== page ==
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I just started reading my first Objective-C book and it's mostly pretty clear, however I want to understand why it teaches me to declare a method in the interface first, I've tried deleting it from the interface and just doing it in the implementation section and all seems to work so my question is does it matter and if so, what does this help to accomplish?

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shrug It probably teaches about separating the interface and implementations later. Don't worry about it- It's probably just simplified now to allow new programmers to jump in more quickly. – shadow Nov 6 '12 at 0:23
up vote 2 down vote accepted

It's C. Declaring functions/methods in a header allows other compilation units to see your function prototypes and compile based on them. Objective-C works via dynamic dispatch though, so even if you don't declare a method in the header, it still exists at runtime. When you call a method, it is resolved at runtime, so it doesn't matter if it was in the header or not.

The only issue is, if you don't include the method in the header, the compiler has to make assumptions about the return and argument types. It defaults to id, which is 4 or 8 bytes depending on your architecture, and therefore you will get into trouble if the actual return type is of a different size (e.g. structs or BOOL etc).

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I've tried but have not gotten into trouble when the actual return type is of a different size(both tried struct and BOOL), could you explain this? Or this is a potential problem? – sunkehappy Nov 6 '12 at 0:42
well, its more a problem if the actual return size is greater than the size of id on your platform. In that case, the wrong version of objc_msgSend will be used. Instead of using objc_msgSend_stret which is for structs, it will use plain-old objc_msgSend, and you will lose anything past the size of id – yfrancis Nov 6 '12 at 0:46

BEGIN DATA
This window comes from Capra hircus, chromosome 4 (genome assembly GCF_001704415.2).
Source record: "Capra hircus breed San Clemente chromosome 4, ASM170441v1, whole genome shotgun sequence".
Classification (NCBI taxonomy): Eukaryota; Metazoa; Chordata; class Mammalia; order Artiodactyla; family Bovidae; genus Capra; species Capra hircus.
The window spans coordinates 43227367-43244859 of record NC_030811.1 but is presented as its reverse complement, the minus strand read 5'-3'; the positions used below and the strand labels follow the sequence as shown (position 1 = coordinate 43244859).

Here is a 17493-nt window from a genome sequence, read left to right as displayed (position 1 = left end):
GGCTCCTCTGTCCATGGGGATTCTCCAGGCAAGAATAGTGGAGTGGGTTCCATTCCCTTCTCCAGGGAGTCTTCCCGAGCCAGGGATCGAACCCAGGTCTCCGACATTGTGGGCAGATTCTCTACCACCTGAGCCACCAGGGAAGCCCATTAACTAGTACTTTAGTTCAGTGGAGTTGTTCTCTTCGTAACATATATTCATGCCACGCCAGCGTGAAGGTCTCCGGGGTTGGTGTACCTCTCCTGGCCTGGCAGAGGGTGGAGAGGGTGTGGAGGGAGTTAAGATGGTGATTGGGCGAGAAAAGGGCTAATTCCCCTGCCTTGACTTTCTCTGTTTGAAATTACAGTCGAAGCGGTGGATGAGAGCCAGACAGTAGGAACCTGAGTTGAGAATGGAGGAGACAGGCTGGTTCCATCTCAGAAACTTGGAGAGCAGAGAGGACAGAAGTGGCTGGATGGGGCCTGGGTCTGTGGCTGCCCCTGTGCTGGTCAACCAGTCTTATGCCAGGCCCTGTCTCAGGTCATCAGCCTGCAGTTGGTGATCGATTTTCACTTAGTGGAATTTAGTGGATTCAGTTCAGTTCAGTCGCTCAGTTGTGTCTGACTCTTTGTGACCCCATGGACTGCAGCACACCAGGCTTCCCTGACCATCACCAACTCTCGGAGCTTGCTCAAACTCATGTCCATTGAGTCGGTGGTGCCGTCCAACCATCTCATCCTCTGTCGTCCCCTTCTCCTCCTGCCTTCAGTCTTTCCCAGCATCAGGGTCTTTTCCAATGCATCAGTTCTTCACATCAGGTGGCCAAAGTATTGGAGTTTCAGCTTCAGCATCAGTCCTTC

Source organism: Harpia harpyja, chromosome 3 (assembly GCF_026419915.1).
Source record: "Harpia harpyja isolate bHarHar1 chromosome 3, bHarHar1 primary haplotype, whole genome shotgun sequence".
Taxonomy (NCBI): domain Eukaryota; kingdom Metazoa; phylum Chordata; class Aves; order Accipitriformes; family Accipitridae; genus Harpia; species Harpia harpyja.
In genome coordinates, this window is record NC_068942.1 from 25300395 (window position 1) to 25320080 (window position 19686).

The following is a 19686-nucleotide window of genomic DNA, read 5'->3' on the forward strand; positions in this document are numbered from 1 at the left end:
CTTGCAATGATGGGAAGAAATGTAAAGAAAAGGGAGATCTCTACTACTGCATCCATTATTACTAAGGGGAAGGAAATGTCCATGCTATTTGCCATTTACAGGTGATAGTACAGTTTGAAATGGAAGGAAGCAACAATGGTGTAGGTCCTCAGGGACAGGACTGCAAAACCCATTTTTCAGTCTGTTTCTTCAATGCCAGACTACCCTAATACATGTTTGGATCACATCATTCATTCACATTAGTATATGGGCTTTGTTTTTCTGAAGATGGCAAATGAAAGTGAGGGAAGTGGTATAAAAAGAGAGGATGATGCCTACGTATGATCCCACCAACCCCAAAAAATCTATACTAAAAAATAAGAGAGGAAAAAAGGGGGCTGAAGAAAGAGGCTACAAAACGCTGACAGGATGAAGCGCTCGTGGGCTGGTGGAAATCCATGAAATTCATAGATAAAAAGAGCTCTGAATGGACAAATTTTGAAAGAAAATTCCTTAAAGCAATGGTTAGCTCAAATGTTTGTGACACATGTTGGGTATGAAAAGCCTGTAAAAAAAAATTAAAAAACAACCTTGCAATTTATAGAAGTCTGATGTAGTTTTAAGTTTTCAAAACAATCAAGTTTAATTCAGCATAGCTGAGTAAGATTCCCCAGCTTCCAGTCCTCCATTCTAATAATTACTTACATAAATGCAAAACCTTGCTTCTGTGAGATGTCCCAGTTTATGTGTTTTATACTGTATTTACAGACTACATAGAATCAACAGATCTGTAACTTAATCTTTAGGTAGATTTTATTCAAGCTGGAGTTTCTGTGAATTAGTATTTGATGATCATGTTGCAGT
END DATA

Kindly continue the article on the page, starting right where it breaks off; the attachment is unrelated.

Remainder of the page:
Could you give us a demo to illustrate it? I've tried a struct which contain 5 double, and I do get the last double's value. – sunkehappy Nov 6 '12 at 0:55
this isn't something that will always break, but it is almost definitely going to break somewhere. Just out of curiosity, are you calling this method from the same file its declared in? Or from another file? – yfrancis Nov 6 '12 at 0:59
I'm calling this method from the same file. – sunkehappy Nov 6 '12 at 1:03

You have to declare your methods in the interface (header) to make it public (accessible by/from other classes). If you're using a method internally in your class only, you don't have to declare it in the interface.

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Objective-C is a highly dynamic language (and runtime) that defers the decision-making to as late as possible.

The code runs fine because at runtime the object does actually respond to the selector you've specified.

By declaring methods, however, you can help the Objective-C compiler to provide you with help in checking that you won't encounter any unexpected situations at runtime.

For example, take the following class:

@interface MDFoo : NSObject
- (void)blah;

@implementation MDFoo

- (void)blah {
    NSLog(@"[%@ %@]", NSStringFromClass([self class]), NSStringFromSelector(_cmd));

- (void)boo {
    NSLog(@"[%@ %@]", NSStringFromClass([self class]), NSStringFromSelector(_cmd));


Let's say that in another controller class, you create an instance of MDFoo and want to send it some messages.

MDFoo *foo = [[MDFoo alloc] init];
[foo blah];
[foo boo]; // compiler warning
[foo yell]; // compiler warning

When you compile the program, the compiler should give you a warning that both of the last two methods can't be found and that an instance of MDFoo may not respond to those selectors.

If you then run the program, the following is what's logged:

foo[10540:303] [MDFoo blah]
foo[10540:303] [MDFoo boo]
foo[10540:303] -[MDFoo yell]: unrecognized selector sent to instance 0x1001082f0
foo[10540:303] *** Terminating app due to uncaught exception
            'NSInvalidArgumentException', reason: '-[MDFoo yell]:
                 unrecognized selector sent to instance 0x1001082f0'

So at runtime the warning about boo turned out to be nothing, but the warning about yell was correct and caused the application to terminate.

From a design standpoint, it's also how you let other objects know what messages can be called. (See Objective-C Programming Language: Defining a Class - The Role of the Interface).

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Could explain what kind of unexpected situation? – sunkehappy Nov 6 '12 at 0:44
@sunkehappy: yup, updated explanation – NSGod Nov 6 '12 at 1:08

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